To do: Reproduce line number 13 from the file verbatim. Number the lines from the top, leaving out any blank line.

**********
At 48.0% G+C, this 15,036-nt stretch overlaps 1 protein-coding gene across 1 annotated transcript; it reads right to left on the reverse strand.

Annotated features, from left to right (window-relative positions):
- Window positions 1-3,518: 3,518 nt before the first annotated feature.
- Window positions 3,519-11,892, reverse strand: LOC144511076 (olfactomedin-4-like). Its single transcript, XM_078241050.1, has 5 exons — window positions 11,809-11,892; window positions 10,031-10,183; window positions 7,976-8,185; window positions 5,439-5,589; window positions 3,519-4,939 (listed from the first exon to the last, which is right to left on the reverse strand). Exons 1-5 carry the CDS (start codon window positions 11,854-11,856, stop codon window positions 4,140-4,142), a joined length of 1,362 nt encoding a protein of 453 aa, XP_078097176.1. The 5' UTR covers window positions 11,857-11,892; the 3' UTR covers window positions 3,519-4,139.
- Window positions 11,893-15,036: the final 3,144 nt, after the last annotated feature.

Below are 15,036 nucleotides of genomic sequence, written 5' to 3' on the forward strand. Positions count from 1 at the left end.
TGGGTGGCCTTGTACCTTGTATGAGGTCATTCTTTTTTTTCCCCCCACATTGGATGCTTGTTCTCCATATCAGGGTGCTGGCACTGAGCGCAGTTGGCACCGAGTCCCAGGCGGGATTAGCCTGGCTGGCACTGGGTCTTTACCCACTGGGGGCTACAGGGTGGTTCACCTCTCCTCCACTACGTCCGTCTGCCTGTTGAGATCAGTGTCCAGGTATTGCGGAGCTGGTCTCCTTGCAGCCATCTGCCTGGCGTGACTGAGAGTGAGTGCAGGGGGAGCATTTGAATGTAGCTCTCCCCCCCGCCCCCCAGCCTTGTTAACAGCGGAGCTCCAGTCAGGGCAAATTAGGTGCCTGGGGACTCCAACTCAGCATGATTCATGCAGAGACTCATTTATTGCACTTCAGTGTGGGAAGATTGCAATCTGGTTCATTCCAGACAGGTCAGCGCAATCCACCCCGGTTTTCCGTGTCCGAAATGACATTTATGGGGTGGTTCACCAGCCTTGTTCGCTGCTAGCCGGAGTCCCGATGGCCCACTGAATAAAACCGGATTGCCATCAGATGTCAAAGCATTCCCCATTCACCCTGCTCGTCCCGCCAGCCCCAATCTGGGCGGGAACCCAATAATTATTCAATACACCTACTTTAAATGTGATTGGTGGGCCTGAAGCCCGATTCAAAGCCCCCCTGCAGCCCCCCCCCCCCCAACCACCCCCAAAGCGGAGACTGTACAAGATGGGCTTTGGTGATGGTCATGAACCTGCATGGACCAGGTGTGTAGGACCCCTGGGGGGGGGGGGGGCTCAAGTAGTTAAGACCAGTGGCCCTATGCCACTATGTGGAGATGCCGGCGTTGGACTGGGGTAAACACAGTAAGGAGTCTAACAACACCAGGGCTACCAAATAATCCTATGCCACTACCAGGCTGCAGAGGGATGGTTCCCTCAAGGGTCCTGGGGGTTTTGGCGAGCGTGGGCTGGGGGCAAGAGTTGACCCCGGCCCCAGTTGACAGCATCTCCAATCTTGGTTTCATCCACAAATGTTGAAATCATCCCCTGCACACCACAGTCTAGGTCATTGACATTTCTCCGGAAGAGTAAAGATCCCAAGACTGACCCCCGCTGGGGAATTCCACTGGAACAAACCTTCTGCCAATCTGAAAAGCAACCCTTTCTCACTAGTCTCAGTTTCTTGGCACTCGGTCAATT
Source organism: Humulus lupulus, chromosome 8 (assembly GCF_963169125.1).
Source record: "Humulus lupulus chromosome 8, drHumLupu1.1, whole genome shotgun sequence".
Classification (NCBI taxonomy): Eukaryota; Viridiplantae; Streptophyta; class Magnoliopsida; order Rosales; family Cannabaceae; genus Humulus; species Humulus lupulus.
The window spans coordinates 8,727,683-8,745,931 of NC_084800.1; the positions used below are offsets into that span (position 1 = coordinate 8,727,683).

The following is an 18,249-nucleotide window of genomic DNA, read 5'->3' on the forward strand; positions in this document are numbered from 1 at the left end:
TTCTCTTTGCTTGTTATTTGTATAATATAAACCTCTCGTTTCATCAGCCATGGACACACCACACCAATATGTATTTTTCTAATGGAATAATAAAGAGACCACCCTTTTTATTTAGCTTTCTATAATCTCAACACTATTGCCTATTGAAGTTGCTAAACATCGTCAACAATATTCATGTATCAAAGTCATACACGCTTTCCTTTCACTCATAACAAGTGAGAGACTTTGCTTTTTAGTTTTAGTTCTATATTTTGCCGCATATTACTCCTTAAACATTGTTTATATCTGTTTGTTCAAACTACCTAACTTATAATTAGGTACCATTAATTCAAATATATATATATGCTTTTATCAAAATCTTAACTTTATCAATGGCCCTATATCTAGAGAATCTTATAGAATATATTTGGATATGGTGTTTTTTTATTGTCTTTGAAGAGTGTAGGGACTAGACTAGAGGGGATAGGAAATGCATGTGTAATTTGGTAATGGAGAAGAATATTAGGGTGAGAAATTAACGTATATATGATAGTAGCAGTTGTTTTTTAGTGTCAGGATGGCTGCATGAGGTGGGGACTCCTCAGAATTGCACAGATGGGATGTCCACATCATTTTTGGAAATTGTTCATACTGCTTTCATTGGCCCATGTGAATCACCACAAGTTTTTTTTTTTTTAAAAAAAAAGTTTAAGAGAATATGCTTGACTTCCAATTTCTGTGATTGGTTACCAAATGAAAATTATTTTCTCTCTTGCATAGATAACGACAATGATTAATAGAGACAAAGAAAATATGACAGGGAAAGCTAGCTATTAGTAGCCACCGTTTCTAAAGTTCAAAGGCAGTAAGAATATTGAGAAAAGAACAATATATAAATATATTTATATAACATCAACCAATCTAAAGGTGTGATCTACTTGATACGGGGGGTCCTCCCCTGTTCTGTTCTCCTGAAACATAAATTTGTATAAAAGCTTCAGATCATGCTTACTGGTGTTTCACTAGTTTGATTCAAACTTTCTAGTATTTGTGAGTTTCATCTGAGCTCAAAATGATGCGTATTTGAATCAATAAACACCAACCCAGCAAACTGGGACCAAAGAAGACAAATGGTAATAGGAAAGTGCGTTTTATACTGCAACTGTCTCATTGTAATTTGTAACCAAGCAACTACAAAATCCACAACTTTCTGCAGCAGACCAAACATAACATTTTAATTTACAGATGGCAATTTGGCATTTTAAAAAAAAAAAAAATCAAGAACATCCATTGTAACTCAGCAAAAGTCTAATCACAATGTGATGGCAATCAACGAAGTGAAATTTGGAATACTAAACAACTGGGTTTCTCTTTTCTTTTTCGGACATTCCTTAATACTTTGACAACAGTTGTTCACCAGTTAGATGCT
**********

TTCTCTTTGCTTGTTATTTGTATAATATAAACCTCTCGTTTCATCAGCCATGGACACACCACACCAATATGTATTTTTCTAATGGAATAATAAAGAGACCACCCTTTTTATTTAGCTTTCTATAATCTCAACACTATTGCCTATTGAAGTTGCTAAACATCGTCAACAATATTCATGTATCAAAGTCATACACGCTTTCCTTTCACTCATAACAAGTGAGAGACTTTGCTTTTTAGTTTTAGTTCTATATTTTGCCGCATATTACTCCTTAAACATTGTTTATATCTGTTTGTTCAAACTACCTAACTTATAATTAGGTACCATTAATTCAAATATATATATATGCTTTTATCAAAATCTTAACTTTATCAATGGCCCTATATCTAGAGAATCTTATAGAATATATTTGGATATGGTGTTTTTTTATTGTCTTTGAAGAGTGTAGGGACTAGACTAGAGGGGATAGGAAATGCATGTGTAATTTGGTAATGGAGAAGAATATTAGGGTGAGAAATTAACGTATATATGATAGTAGCAGTTGTTTTTTAGTGTCAGGATGGCTGCATGAGGTGGGGACTCCTCAGAATTGCACAGATGGGATGTCCACATCATTTTTGGAAATTGTTCATACTGCTTTCATTGGCCCATGTGAATCACCACAAGTTTTTTTTTTTTTAAAAAAAAAGTTTAAGAGAATATGCTTGACTTCCAATTTCTGTGATTGGTTACCAAATGAAAATTATTTTCTCTCTTGCATAGATAACGACAATGATTAATAGAGACAAAGAAAATATGACAGGGAAAGCTAGCTATTAGTAGCCACCGTTTCTAAAGTTCAAAGGCAGTAAGAATATTGAGAAAAGAACAATATATAAATATATTTATATAACATCAACCAATCTAAAGGTGTGATCTACTTGATACGGGGGGTCCTCCCCTGTTCTGTTCTCCTGAAACATAAATTTGTATAAAAGCTTCAGATCATGCTTACTGGTGTTTCACTAGTTTGATTCAAACTTTCTAGTATTTGTGAGTTTCATCTGAGCTCAAAATGATGCGTATTTGAATCAATAAACACCAACCCAGCAAACTGGGACCAAAGAAGACAAATGGTAATAGGAAAGTGCGTTTTATACTGCAACTGTCTCATTGTAATTTGTAACCAAGCAACTACAAAATCCACAACTTTCTGCAGCAGACCAAACATAACATTTTAATTTACAGATGGCAATTTGGCATTTTAAAAAAAAAAAAAATCAAGAACATCCATTGTAACTCAGCAAAAGTCTAATCACAATGTGATGGCAATCAACGAAGTGAAATTTGGAATACTAAACAACTGGGTTTCTCTTTTCTTTTTCGGACATTCCTTAATACTTTGACAACAGTTGTTCACCAGTTAGATGCT